At the 24th February 2011 meeting I questioned Cllr Cantrill on the remaining tree, a black poplar, marked as to be “relocated”. I suggested that now the decision had been made not to plant any other trees in the area this one would be left on its own, right in the middle. I urged him to reconsider, and perhaps move the tree slightly closer to the river than shown on the plans. (The existing trees are not very accurately placed on the plans anyway and one could easily claim such a move was within the plan’s margin of error; one of the pair of black poplars planted to mark the place the central path on the common departs from the riverside has been planted well away from its proposed location already). Cllr Cantrill responded to say that while he had been following the work, he wasn’t able to give an update in respect of the specific tree I mentioned. He did say that a number of trees had been lying on the common for quite a while and therefore their viability for re-planting was in question. One of these is presumably the tree in question. Cllr Cantrill committed to look into the current position and get back to me.

While I am glad this open approach to the main central area of Midsummer Common has has been maintained; I would have preferred the decisions related to it to have been made through an open and transparent process. I made this point while asking my question at the 24th February West Central Area committee. Even if Cllr Cantrill goes ahead with the planting of the one tree in the middle, the removal of the others proposed from the plans will ensure the vista remains. In my view solitary trees in the middle of a grazed landscape often end up majestic specimens, uninfluenced by anything around them.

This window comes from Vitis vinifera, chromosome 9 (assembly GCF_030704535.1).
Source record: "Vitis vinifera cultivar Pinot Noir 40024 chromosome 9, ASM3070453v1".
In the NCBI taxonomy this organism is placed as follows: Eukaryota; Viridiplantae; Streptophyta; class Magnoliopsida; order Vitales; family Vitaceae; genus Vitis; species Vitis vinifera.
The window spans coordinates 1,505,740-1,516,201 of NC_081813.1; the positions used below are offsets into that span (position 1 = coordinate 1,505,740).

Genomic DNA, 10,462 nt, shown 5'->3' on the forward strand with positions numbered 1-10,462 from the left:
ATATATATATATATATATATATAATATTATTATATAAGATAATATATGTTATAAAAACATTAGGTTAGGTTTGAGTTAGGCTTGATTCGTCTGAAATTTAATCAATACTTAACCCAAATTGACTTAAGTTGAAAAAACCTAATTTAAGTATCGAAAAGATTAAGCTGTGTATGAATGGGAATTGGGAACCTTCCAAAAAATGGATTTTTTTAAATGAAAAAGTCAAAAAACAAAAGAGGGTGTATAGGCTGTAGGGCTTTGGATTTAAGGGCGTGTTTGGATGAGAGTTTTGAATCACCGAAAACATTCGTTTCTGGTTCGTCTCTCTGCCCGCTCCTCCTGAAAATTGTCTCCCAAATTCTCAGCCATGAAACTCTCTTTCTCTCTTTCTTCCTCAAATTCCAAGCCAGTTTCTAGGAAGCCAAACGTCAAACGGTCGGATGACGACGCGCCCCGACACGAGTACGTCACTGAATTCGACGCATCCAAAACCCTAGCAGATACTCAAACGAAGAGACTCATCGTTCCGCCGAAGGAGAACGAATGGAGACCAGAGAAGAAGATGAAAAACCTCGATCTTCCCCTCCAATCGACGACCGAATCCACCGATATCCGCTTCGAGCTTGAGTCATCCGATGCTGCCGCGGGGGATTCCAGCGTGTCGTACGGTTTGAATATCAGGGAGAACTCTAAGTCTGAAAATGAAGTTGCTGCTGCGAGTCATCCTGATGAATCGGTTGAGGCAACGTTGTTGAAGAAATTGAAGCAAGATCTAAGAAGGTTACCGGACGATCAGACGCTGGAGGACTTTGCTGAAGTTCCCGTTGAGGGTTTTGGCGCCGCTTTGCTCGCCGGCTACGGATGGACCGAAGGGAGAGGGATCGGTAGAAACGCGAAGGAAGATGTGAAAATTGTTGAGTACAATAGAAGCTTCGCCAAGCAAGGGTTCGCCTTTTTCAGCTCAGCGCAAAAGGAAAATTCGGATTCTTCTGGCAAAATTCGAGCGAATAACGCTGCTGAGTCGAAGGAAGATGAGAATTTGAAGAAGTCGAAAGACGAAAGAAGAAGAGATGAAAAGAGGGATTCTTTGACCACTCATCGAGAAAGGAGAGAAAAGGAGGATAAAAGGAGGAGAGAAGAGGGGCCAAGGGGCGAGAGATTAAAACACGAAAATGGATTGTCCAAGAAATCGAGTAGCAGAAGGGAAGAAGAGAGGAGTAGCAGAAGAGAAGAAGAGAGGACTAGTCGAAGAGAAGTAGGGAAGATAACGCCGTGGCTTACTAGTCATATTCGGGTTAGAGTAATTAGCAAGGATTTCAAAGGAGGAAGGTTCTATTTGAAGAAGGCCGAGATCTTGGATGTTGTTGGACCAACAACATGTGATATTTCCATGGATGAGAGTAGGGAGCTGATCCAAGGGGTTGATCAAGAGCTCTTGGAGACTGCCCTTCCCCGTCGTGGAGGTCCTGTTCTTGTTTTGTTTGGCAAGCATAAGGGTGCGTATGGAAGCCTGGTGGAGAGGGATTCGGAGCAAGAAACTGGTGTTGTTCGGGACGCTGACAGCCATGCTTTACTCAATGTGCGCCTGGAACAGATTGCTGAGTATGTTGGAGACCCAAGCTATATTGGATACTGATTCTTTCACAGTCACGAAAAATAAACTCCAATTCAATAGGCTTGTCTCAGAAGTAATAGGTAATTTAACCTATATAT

The uprooted trees which were lying on the common for an extended period over the winter have now been removed; and no tree has been planted yet in the wedge of open space. I am yet to hear anything from Cllr Cantrill following my question.

A meeting of the Friends of Midsummer Common is to be held in the Wesley Church, Christ’s Pieces at 19.30 on the 16th of March 2011. It is currently being advertised as open to only members of the friends and their guests. I have asked Mr Baxter, chairman of the friends, for an invite and suggested opening the meeting to the public as has been the case in previous years.

4 comments/updates on “Saving the Sense of Wide Open Space on Midsummer Common

  1. Richard Taylor Article author

    Mr Baxter has invited me to the Friends of Midsummer Common AGM; he indicated he intends to change “guests” making it a public meeting again – success!

  2. Philip Wallbridge

    I tried to go to one of the consultations that were held on the common, but when I got there they were packing up even though they were meant to be there for another half an hour. They said that they had been busier than they expected and had handed out all of their paperwork. This shows how much all of Cambridge cares about the commons that they travel over, and how incompetent the council are.

    Cambridge

  3. Richard Taylor Article author

    At the last full council meeting Cllr Newbold raised the problems with this, and many other, consultations but the Liberal Democrats running the council just jeered at him and shouted him down – they think they’re excellent at running consultations.

  4. Richard Taylor Article author

    The new tree, shown in the above photo, has now been planted. It is, as I suggested, much closer to the river bank than the original plan showed. Personally I’d have shifted it even further, but its location isn’t as terrible as it could have been.

    It appears to be a new, and not a transplanted tree.